I’ve always believed happiness is a choice. At least for most people, most of the time.

I don’t claim to understand clinical depression. But I do understand the blues. I experienced them after the birth of my son. I was deliriously happy. But also sleep deprived, adult deprived, constantly covered in regurgitated milk and slowly losing touch with life outside of my house. It may sound like the romanticized pressure of being a new mom, but the reality was far from charming.

The same could be said about my writing life. I’ve definitely experienced the blues, sometimes for months on end. I’m proud of things that I’ve accomplished. But I’m also sleep deprived, understanding adult deprived and constantly surrounded by people who are doing everything better than I can. At times, it’s hard to focus on anything other than life inside the writerly sphere, especially when things aren’t going as planned.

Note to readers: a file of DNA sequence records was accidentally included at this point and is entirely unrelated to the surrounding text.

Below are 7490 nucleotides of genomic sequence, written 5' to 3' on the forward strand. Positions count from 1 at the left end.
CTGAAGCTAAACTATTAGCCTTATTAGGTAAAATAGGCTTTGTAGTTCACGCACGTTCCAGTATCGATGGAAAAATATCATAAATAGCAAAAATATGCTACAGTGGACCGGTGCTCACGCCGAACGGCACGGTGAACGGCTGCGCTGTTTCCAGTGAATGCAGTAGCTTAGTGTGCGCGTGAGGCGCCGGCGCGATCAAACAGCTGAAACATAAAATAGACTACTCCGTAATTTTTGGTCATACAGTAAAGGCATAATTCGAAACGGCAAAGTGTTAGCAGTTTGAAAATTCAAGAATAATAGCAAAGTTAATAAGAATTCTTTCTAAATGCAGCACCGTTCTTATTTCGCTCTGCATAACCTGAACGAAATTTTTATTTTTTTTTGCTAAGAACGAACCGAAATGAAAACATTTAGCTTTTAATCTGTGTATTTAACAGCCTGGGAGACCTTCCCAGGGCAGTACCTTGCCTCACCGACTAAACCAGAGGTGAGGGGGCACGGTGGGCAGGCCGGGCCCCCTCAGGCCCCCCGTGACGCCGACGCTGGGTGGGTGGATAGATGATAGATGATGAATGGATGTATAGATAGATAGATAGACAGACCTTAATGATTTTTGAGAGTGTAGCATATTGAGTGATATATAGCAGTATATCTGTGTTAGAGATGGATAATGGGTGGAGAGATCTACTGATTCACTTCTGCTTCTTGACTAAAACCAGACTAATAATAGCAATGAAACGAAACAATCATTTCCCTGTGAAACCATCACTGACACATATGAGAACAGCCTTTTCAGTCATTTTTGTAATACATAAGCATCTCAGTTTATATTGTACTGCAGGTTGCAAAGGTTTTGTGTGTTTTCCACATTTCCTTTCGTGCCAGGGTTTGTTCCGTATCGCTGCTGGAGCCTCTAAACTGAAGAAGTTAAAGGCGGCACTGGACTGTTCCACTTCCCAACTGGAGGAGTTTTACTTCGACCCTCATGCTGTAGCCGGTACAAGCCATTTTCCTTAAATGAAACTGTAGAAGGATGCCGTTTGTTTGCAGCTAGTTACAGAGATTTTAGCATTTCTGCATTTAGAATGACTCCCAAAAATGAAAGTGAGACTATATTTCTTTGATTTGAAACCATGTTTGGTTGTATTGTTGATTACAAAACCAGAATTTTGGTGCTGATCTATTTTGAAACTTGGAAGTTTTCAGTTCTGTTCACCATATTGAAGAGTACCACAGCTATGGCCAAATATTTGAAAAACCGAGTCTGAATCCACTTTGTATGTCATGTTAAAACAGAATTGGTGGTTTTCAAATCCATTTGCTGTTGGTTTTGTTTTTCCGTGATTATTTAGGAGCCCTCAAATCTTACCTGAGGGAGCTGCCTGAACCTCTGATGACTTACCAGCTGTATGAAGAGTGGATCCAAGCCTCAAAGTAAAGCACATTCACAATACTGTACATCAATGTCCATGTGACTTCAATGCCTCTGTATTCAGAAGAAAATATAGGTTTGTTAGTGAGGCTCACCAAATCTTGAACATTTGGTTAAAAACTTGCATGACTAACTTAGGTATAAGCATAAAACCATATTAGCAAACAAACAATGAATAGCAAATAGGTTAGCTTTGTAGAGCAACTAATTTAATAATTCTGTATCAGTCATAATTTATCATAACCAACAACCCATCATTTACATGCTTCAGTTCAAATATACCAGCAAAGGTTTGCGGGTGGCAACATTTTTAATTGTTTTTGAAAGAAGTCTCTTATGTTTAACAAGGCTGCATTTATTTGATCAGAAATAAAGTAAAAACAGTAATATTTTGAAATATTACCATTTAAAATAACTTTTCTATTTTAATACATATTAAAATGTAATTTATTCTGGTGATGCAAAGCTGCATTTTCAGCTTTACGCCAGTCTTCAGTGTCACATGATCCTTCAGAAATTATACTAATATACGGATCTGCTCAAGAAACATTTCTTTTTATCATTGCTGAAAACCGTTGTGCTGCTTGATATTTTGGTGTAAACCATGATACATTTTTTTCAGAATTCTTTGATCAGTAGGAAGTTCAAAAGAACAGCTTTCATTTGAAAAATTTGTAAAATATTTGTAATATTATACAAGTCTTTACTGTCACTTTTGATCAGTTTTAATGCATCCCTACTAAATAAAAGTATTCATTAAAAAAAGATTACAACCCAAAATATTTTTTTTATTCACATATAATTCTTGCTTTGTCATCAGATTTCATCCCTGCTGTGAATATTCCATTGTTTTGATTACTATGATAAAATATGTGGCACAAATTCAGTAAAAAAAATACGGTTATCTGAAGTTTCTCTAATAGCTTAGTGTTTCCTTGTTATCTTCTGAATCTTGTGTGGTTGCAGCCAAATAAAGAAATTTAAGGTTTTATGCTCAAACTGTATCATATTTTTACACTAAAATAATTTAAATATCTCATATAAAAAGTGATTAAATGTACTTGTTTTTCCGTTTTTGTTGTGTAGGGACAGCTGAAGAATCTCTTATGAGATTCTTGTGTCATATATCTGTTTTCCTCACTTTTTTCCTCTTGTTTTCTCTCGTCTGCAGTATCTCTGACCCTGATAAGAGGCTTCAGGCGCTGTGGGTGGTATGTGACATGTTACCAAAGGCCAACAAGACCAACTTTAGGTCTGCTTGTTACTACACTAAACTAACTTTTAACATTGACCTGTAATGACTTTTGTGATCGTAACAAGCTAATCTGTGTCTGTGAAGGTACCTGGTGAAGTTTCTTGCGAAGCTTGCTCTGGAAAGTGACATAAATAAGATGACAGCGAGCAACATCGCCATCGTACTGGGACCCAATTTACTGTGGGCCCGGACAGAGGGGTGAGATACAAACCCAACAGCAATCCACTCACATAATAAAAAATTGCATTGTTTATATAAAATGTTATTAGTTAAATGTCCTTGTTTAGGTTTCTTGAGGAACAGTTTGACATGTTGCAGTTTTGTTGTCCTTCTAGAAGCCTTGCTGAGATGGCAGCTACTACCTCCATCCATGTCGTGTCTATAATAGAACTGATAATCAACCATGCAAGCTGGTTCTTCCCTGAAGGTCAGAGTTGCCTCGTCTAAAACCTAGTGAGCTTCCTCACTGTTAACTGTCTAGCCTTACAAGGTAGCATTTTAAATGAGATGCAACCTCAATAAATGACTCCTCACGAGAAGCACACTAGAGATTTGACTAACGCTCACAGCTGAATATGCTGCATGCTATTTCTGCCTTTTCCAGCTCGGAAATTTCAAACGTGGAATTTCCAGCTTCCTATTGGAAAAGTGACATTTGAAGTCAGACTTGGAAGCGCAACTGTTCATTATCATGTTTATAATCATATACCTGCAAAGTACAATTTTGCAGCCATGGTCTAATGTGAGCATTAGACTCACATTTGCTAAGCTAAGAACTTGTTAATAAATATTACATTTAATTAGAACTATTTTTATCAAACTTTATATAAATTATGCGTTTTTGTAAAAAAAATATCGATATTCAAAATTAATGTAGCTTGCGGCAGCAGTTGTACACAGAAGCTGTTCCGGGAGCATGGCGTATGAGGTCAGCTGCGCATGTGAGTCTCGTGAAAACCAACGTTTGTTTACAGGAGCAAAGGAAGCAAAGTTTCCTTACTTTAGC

Definitely not charming.

And the thing is, when I slip into the blues, even though I do have understanding adults around me, I push them away. I paste on a smile and deflect their concern with unrelenting cheer. Every once in a while, the forced happiness is enough to pull me out. Other times it sends me further into hiding, away from anyone who might ask questions I don’t want to answer.

Although it’s hard to avoid the tough questions I ask myself.

Oddly enough, it’s the writing that pulls me out. A big block of time, a story that’s dying to be told. That’s what brings me back, every single time. Because no matter how hard my doubting brain works to convince me otherwise, the fact is, I’m a writer.

And so, I write.